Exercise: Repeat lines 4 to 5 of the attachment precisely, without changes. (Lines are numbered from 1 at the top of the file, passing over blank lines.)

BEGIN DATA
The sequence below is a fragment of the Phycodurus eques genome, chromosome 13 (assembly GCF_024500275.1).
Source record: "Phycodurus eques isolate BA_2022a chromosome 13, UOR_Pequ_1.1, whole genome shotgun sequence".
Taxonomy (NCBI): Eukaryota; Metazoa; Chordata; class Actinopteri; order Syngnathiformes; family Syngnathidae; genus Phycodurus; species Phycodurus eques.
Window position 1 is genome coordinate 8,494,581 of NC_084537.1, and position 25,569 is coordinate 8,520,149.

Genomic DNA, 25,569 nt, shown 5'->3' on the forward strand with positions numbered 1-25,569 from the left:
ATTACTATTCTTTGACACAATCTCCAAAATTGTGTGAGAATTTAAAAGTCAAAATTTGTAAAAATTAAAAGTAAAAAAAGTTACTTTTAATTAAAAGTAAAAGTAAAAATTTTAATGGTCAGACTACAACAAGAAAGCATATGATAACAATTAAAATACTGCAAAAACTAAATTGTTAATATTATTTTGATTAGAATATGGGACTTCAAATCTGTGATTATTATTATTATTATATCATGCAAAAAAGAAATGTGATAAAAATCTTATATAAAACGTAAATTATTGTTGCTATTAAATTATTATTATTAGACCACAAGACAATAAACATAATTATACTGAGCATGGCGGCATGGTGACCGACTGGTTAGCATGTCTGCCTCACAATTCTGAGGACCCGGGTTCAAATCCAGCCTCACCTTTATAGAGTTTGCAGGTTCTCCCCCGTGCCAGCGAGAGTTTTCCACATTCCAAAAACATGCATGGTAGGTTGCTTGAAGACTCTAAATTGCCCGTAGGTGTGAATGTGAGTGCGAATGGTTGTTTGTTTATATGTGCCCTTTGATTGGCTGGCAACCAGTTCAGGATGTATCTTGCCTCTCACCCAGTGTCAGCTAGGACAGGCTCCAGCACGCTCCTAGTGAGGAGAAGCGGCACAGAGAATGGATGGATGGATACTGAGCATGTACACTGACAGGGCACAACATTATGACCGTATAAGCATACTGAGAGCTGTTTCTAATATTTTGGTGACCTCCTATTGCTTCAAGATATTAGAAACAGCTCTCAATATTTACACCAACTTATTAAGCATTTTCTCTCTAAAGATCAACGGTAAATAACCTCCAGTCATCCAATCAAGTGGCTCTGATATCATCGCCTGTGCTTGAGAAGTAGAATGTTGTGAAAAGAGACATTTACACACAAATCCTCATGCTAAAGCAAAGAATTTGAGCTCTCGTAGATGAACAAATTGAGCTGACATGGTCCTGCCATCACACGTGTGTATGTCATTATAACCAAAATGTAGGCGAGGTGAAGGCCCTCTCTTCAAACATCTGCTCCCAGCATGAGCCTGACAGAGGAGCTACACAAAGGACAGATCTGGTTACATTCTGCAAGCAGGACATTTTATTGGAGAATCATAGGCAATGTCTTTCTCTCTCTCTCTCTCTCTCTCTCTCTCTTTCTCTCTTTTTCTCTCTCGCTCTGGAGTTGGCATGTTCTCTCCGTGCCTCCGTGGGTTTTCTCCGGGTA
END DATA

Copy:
Window position 1 is genome coordinate 8,494,581 of NC_084537.1, and position 25,569 is coordinate 8,520,149.

Genomic DNA, 25,569 nt, shown 5'->3' on the forward strand with positions numbered 1-25,569 from the left: